The actors in the electricity market have been quite busy with lobbying activities to ensure that revisions are made in the EML, the Mining Law dated June 15, 1985 and numbered 3213, lang="EN">the Law on Utilization of Renewable Energy Resources for the Purpose of Generating Electrical Energy dated May 10, 2005 and numbered 5346 (the "Renewable Energy Law") and certain other laws related to the electricity market. Most of such lobbying activities take place in the renewable energy sector. The Renewable Energy Law aims to draw the attention of investors in the energy market by offering an attractive environment to investors engaged in the production of electricity through the use of renewable energy resources. A purchase-guarantee system is foreseen under the Renewable Energy Law where the electricity generated by using renewable energy resources are guaranteed to be sold over a certain price to the private consumers in the market. However, the Renewable Energy Law in effect, failed to be a center of attraction for investors willing to invest in the renewable energy sector, since the prices determined in the Renewable Energy Law (i.e. Euro Cent 5 /kWh - Euro Cent 5,5 /kWh) are much lower than the prices in the free market. Because of this situation, the purchase-guarantee system is not used by any of the actors in the relevant sector. This flaw in the system indicated a need for determination of higher prices for the purchase-guarantee system. Therefore, a proposal to amend the Renewable Energy Law was submitted to the relevant commission of the Grand National Assembly of Turkey (the "Proposal"). Under the Proposal, different purchase prices varying from Euro Cent 7/kWh and Euro Cent 25/kWh are determined for electricity produced from different types of renewable energy resources. The current minister of energy and natural resources stated that the prices suggested in the Proposal were too high. Therefore, it is expected that the Proposal will be revised and lower prices will be determined for the purchase-guarantee system. Yet, even after such revisions, it is expected that the prices to be set will be much higher than the prices stated in the current version of the Renewable Energy Law.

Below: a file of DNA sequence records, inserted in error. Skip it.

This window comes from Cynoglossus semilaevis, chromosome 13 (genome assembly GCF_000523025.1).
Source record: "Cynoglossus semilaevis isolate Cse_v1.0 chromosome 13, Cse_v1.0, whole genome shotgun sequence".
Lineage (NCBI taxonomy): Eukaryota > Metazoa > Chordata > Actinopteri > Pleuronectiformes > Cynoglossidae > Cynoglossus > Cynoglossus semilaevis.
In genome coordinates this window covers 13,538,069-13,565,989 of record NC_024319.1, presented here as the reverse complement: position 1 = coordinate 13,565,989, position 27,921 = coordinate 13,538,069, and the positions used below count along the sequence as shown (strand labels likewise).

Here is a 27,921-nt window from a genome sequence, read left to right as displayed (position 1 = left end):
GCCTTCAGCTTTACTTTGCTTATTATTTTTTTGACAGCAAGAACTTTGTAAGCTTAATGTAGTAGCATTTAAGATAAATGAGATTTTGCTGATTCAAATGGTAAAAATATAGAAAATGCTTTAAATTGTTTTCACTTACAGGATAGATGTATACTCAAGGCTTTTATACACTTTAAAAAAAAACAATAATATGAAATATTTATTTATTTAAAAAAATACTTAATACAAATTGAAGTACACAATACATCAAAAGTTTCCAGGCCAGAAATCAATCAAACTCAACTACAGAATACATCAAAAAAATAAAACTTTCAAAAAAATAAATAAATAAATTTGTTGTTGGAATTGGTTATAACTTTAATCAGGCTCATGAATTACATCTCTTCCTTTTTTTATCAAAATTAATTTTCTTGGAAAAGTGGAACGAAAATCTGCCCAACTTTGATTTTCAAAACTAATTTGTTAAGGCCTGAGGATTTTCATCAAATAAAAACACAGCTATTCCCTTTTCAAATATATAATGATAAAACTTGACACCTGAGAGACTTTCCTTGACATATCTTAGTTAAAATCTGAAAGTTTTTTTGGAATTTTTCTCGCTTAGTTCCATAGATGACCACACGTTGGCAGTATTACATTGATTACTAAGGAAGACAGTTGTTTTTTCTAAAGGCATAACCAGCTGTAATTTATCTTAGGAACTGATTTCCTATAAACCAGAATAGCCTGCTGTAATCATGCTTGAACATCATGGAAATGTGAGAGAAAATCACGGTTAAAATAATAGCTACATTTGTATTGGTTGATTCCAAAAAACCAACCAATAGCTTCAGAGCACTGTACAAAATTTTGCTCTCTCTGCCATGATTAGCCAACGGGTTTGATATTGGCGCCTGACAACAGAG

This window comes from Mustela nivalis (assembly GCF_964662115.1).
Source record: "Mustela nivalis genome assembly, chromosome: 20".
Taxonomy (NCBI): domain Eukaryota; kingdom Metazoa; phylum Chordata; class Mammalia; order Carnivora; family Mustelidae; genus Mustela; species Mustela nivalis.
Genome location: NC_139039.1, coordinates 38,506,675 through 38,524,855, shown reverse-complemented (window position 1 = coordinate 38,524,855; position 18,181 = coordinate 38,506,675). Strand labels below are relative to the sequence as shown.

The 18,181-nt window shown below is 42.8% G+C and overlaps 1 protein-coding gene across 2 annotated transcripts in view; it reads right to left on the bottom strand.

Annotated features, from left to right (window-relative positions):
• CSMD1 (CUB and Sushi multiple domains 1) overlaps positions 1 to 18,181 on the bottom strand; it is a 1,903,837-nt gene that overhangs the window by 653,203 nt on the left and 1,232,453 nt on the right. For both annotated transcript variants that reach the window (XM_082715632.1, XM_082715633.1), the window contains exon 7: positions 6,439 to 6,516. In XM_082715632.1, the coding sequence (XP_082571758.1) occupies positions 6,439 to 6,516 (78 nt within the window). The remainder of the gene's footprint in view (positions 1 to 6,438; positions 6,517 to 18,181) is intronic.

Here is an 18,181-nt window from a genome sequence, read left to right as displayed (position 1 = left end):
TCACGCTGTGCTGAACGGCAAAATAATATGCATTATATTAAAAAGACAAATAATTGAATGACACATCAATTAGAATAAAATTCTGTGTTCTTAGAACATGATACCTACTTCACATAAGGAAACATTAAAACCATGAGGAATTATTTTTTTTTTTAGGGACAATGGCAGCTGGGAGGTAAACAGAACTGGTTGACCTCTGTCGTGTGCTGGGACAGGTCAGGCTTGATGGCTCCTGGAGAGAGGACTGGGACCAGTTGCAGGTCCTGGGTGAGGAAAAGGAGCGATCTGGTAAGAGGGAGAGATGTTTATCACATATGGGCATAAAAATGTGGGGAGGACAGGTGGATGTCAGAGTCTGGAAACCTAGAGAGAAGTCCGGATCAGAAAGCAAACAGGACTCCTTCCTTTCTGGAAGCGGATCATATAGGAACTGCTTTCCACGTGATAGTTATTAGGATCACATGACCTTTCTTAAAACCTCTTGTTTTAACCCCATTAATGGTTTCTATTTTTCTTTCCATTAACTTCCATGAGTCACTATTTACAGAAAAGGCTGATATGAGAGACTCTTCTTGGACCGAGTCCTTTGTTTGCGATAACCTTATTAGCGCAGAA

The electricity market has been under a privatization process after the enactment of the EML. Within this context, 3 of the distribution companies established under TEDAŞ have been completely privatized and tenders of 8 other distribution companies under TEDAŞ have been awarded to private investors but are still pending for final approvals. The remaining companies will soon be privatized. The privatization procedure has also started for the electricity generation facilities owned by EÜAŞ which is a state-owned company engaging in electricity generation activities. 9 portfolios have been created consisting of different electricity generation facilities. 3 of such portfolios consist of only thermal power plants, 4 of them consist of only hydroelectric power plants and 2 of them consist of thermal and hydroelectric power plants. All of the portfolios are planned to be privatized in the near future.


The EML is a milestone in the liberalization process of the Turkish electricity market. Within 9 years after the enactment of the EML, Turkey has made considerable developments to create a liberal market where only private actors make investments in a competitive environment. All of the efforts made so far have to be appreciated. On the other hand, it must also be accepted that there are more steps to be taken towards the full liberalization of the market. Nevertheless, the responsive approach of the authorized bodies of the state to the needs of the sector encourages impression that Turkey is determined to take the necessary steps to pull the state out of the market and ensure constant entrance of private investors into the market.

The content of this article is intended to provide a general guide to the subject matter. Specialist advice should be sought about your specific circumstances.